In the heart, there are four major valves that ensure that blood flows in one direction. The Mitral Valve (MV) is positioned between the Left Atrium and the Left Ventricle. It’s role is to return oxygenated blood to the largest pumping chamber of the heart, prior to being pushed through the aortic valve into the aorta, and to the rest of the body.
There are two most common diseases related to the Mitral Valve, they are:
Each valve has a number of leaflets or cusps, that allows the valve to stop blood flowing in either direction when it’s closed. Over time these leaflets may become either stiff or floppy, ultimately reducing the ability to completely close off and allowing excess blood to flow in the wrong direction, which in turn causes problems within the heart over time.
The mitral valve, in particular, has two such leaflets. Additionally, the valve is held in place by a number of papillary muscles that keep the mitral valve in place during the hearts’ contractions.1
Mitral Valve Stenosis is a condition where there is a narrowing of the mitral valve due to any changes that can occur as a result of either congenital defects or an acquired condition.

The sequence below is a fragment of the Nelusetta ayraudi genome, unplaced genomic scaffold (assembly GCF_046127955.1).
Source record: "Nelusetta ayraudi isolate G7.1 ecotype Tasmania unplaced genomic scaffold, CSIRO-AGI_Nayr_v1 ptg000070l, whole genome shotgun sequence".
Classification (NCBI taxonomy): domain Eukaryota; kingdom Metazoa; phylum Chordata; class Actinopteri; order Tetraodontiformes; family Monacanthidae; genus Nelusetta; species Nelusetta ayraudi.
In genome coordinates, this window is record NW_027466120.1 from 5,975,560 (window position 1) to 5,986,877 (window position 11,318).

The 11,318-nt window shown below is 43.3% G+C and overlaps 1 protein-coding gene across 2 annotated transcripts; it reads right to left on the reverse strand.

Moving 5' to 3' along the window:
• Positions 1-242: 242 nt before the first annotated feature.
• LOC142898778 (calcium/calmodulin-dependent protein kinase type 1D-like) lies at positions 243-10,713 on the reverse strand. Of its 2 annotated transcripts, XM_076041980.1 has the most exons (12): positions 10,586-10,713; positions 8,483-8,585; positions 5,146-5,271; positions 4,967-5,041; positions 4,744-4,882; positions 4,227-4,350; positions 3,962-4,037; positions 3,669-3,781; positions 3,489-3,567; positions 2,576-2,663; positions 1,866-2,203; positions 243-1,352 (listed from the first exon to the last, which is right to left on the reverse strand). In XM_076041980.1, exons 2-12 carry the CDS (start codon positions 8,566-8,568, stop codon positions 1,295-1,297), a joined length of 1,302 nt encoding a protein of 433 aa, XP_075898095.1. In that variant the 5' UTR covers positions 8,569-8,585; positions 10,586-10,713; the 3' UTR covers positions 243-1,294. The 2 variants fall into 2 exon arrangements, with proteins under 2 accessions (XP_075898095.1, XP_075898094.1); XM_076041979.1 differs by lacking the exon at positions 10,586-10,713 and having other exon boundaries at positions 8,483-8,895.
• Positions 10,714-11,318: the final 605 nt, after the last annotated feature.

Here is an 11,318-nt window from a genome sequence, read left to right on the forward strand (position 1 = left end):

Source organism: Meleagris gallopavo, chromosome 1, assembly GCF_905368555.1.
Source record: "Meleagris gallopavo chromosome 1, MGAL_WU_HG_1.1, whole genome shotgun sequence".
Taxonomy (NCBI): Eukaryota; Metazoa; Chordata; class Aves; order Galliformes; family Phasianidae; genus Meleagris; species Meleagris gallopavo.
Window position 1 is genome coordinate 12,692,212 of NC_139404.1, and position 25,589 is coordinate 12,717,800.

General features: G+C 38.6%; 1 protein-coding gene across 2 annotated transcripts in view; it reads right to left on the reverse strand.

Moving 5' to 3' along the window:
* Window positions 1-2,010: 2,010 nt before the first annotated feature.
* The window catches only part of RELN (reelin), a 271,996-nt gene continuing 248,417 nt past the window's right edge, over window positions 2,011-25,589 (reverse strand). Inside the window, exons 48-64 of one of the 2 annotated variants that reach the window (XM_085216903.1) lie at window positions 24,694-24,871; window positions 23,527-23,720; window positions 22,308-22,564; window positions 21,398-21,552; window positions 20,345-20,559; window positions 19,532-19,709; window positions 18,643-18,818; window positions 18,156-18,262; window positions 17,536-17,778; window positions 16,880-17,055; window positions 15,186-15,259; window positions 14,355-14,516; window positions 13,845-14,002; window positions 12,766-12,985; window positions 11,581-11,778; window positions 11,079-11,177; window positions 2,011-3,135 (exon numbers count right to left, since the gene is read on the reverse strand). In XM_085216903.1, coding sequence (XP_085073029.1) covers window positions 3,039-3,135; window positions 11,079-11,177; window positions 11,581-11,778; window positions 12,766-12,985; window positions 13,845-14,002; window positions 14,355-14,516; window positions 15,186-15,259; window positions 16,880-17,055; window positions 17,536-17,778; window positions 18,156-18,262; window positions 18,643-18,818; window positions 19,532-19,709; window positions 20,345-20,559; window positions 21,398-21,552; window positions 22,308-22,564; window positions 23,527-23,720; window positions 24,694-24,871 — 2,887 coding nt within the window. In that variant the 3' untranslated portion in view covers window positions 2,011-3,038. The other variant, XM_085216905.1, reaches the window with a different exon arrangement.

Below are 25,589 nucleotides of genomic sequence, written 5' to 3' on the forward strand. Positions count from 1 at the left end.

The most common cause of mitral valve stenosis is rheumatic fever which typically occurs as a child. Rheumatic fever causes the mitral valve leaflets to thicken and may lead to a narrowing of the mitral valve opening. This causes a restriction in the flow of blood through the mitral valve and over time calcification of the leaflets may also occur in older adults.
Congenital mitral valve stenosis may be associated with congenital heart conditions such as Coarctation of the Aorta and other congenital heart conditions, often diagnosed at birth or shortly after.2
Mitral Valve Regurgitation (MVR) may also be referred to as Mitral Valve Insufficiency.
This condition relates to the leakage of blood between the Left Atrium and the Left Ventricle which can over time cause structural changes to the size and function of the Left Atrium. These structural changes can further result in other complications such as Atrial Fibrillation.
The most common causes of mitral valve regurgitation are rheumatic fever, due to damage of the papillary muscles that hold the mitral valve in place, or in some cases damage to the heart muscle associated with a myocardial infarction (or heart attack). The degree of regurgitation or leaking determines the severity of this condition.3
To learn more about these Mitral Valve conditions, click the links below: